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    Will Shanghai Free Trade Zone be another Hong Kong?

    While mainland investors cheer the recent announcement on Shanghai's free-trade zone, there are concerns that it'll steal the limelight from Hong Kong as an international center.

    This is the current Asian financial center, an international metropolis. And this is a city trying to become a future financial center.

    Hong Kong and Shanghai are always compared, partly due to the interplay between the two cities since the 1940s. But now with the recently announced Shanghai free-trade zone, some believe it will put Hong Kong's future into the spotlight.

    "We're not competing with Shanghai, we see Shanghai as our customer." said Chan Ka-Keung, Secretary of Financial Service and Treasury of HK SAR.

    Mr. Chan says he is not worried Shanghai' free-trade zone will threaten Hong Kong. On the contrary, Hong Kong's transformed itself from a small manufacturing center, to a service center and now an international financial center, partly because China's opening up and reform.

    "When you look at the last 30 years, if it's not because China's opening, there is no today's better HK." said Chan.

    Trade and logistics have helped Hong Kong's economy grow by 3-percent through the past quarter.

    The sector accounts for nearly 25 percent of Hong Kong's economic output.

    It's believed that business in Hong Kong is likely to face fierce competition from Shanghai as the harbor becomes fully active, especially after the setting up of the free-trade zone.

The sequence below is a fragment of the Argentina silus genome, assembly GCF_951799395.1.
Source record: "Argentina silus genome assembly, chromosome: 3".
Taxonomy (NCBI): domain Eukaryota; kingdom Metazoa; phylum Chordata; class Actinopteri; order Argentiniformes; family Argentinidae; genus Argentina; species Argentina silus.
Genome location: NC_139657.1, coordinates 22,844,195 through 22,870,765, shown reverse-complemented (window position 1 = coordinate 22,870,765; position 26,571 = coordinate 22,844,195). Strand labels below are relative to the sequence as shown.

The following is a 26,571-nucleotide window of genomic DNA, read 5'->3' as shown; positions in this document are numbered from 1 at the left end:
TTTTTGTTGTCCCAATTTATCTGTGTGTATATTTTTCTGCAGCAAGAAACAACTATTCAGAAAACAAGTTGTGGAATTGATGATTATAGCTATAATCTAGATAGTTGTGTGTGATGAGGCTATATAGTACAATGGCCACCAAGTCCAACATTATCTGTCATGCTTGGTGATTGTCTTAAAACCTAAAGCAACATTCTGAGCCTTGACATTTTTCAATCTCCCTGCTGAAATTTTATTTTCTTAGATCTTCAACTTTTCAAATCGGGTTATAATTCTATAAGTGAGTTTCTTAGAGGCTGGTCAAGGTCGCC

Not only this, as the free-trade zone plan may involve amendments to financial regulations, the liberalisation will also be much greater in scale and broader in scope than other similar initiatives in china. Some say the free-trade zone will be another Hong Kong.

    So can Hong Kong be copied?

    "It all depends whether Shanghai has the business environment like HK... like the efficient system." said Dr. TaoZhigang, Associate Dean of Faculty of Business & Economics of UNIV of HK.

    In the latest World Economic Forum's global competitiveness report, Hong Kong moved up two places to seventh. It ranks top in infrastructure for the fourth consecutive year, and also first in the area of financial market development.

    So a more realistic voice here in Hong Kong is that the new free-trade deal for Shanghai would not immediately threaten Hong Kong's leading position as one of the world's most important financial centre cities and also one of the busiest ports. But in the long run, Hong Kong must ask itself what competitive strengths are unique to the city; and whether these can be kept for the next decade or two. Even the success of Shanghai doesn't need to come at the expense of Hong Kong. After all, competition is not a bad thing.

    From Ecns.cn
    2013-9-11

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